ROCK SPRINGS, WYOMING (September 25, 2020) — It’s fair to say that if you’ve lived in Rock Springs, Wyoming, or Sweetwater County for any length of time, you’ve probably heard the name, Tom Ellis. If not, allow us to introduce you to this Wyoming Association of Broadcasters award-winning (twice!), radio host. Tom Ellis is WyoRadio’s and Wyo4News’ most senior employee. Tom started his career with Big Thicket Broadcasting in 1985 and he has seen it all. In this interview, Tom shares his experiences and the evolution of radio.
Tom, when did you start with WyoRadio?
“I started on the 22nd of May 1985. I have that date in my mind because I was living in Green River at the time, and I was driving back and forth every day. The day I started, construction started on the interstate and they had it reduced to one lane travel each direction.” Tom stated. “I always kind of liked the 20 minutes to work and 20 minutes from work. It was always kind of a buffer for me, relaxing. But, the day I started, it was May 22, 1985. That was a Monday and that was the day they decided to start tearing up the interstate and making it almost impossible to drive on it.”
What was radio like in 1985?
“When I started with Big Thicket Broadcasting we had two radio stations. We had KQSW, which at that time, was a Rock and Roll station, and then we had KRKK. The format on KRKK was country but at that time on KQSW, we had live Jocks (on-air talent) on the air 24/7. Back then, it wasn’t automated like it is today. We had live people at the microphones 24 hours a day, 7 days a week. It was a whole different thing.”
In the beginning
“When I started I was in sales. I started out as a Sales Representative. I enjoyed doing that and as time went along and opportunities came along, I got into the position of Sales Manager. At that time we were all doing a lot of our own production, so I learned the production side of everything, and then a couple of years later, they changed the format on KQSW to country and they started to automate the station. We still had a live morning show and then we automated the rest of the day and it had an automation system that ran the whole thing. That must’ve been in 1987 or 1988.”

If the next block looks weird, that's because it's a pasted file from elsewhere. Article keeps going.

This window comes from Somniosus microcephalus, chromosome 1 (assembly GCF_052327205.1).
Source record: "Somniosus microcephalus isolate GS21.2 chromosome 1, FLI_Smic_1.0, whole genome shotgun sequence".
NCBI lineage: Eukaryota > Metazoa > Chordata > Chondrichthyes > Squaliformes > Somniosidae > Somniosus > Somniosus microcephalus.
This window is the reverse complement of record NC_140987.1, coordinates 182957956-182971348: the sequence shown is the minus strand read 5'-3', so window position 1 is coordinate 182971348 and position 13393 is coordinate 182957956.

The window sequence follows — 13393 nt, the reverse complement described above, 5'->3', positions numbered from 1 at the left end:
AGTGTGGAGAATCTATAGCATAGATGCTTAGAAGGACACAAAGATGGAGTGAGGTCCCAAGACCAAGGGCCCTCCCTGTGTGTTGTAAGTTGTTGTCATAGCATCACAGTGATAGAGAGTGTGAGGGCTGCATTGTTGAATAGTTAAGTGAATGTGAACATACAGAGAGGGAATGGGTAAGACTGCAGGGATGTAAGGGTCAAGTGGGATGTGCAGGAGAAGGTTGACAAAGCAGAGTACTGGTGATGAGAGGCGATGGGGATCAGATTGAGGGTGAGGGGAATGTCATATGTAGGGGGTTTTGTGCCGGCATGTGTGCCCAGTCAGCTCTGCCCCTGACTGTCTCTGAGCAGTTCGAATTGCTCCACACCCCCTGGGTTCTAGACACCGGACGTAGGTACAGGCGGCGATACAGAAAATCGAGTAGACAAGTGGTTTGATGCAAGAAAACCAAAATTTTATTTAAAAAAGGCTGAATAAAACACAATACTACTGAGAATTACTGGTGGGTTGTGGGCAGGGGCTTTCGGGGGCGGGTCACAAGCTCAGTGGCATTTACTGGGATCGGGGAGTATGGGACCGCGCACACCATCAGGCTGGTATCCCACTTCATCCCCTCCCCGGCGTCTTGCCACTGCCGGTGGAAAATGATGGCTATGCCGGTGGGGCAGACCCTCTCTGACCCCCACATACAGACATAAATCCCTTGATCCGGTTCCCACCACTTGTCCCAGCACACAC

“I spent time as a salesperson, sales manager, and about eight or nine years ago I thought I was ready to retire, and then I did. Six weeks later they came back to me and asked me if I wanted to be the general manager – So I spent about five years as a general manager. I then sort of went into semi-retirement again and now I’m just here doing odd stuff. Producing a Sunday morning radio program, doing some production, and a bunch of other stuff that needs to be done on a regular basis but I’ve cut my hours back to where they’re manageable. To the point where it leaves room for some golf and time with the grandkids.
I do a lot of the affidavits for the stuff that we have to provide for the various companies and I do the Sunday Morning Program – Insights. We had a guy in the mornings who was doing that program and then when he left I guess I just started doing it because someone needed to do it.”
“I’ve won two awards since I’ve been here, both from the Program Insights. My awards, they’re from the Wyoming Association of Broadcasters. (For best News Talk Program) I think it was two or three years ago, I won best news program and then I won it again this year.”
Tom laughs as he talks about his first Live Remote assignment.
“Before we did the automated things, we really did a live remote – different than we do it now. It was really live. We had a unit that would broadcast back to the radio station, and the announcer would go out and actually be on-site and broadcast live from wherever it was.”
“The first time I ever had to do a live broadcast was over in Green River. It was at a boat sale in the lower parking lot on Uinta Drive. The sales rep that had sold it was cueing me from inside a trailer to let me know when I needed to start talking because I was outside. It was rainy and it was nasty, and I had never done that before it was a first for me, and I was coming down with a little case of the flu so I didn’t feel very good – I mean it was a total mess. Talk about a train wreck, that was it. I really don’t know why they ever let me do another one to tell you the truth.”
“You know they say, if you like what you d–if you love what you do–you’ll never work a day in your life and I really like the production part of it. I like working with people, I really like what I’m doing and I’m willing to do it as long as they let me do it. Even as I’m sitting here right now, I’m thinking about these programs that I have to do and how I’m going to do them.”
We get the hint, Tom. We’ll let you get back to work.